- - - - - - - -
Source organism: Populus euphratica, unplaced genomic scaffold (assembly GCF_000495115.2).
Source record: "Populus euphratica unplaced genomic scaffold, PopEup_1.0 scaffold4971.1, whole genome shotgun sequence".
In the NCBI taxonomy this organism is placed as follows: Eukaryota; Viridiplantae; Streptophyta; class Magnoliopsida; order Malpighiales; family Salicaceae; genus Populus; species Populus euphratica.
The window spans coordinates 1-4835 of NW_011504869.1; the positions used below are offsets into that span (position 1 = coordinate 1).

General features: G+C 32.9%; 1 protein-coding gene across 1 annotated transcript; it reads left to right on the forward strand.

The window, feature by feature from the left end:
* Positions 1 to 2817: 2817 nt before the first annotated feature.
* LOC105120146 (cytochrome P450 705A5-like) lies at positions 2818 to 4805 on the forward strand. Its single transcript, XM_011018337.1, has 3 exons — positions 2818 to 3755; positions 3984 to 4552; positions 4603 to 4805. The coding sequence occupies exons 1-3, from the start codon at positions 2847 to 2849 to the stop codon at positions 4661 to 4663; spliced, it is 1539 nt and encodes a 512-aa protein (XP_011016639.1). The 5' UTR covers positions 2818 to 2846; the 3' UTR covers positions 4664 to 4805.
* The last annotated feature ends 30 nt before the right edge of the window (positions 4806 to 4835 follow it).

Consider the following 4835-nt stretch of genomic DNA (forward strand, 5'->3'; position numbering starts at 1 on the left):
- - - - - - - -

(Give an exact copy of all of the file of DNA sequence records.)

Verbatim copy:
Source organism: Populus euphratica, unplaced genomic scaffold (assembly GCF_000495115.2).
Source record: "Populus euphratica unplaced genomic scaffold, PopEup_1.0 scaffold4971.1, whole genome shotgun sequence".
In the NCBI taxonomy this organism is placed as follows: Eukaryota; Viridiplantae; Streptophyta; class Magnoliopsida; order Malpighiales; family Salicaceae; genus Populus; species Populus euphratica.
The window spans coordinates 1-4835 of NW_011504869.1; the positions used below are offsets into that span (position 1 = coordinate 1).

General features: G+C 32.9%; 1 protein-coding gene across 1 annotated transcript; it reads left to right on the forward strand.

The window, feature by feature from the left end:
* Positions 1 to 2817: 2817 nt before the first annotated feature.
* LOC105120146 (cytochrome P450 705A5-like) lies at positions 2818 to 4805 on the forward strand. Its single transcript, XM_011018337.1, has 3 exons — positions 2818 to 3755; positions 3984 to 4552; positions 4603 to 4805. The coding sequence occupies exons 1-3, from the start codon at positions 2847 to 2849 to the stop codon at positions 4661 to 4663; spliced, it is 1539 nt and encodes a 512-aa protein (XP_011016639.1). The 5' UTR covers positions 2818 to 2846; the 3' UTR covers positions 4664 to 4805.
* The last annotated feature ends 30 nt before the right edge of the window (positions 4806 to 4835 follow it).

Consider the following 4835-nt stretch of genomic DNA (forward strand, 5'->3'; position numbering starts at 1 on the left):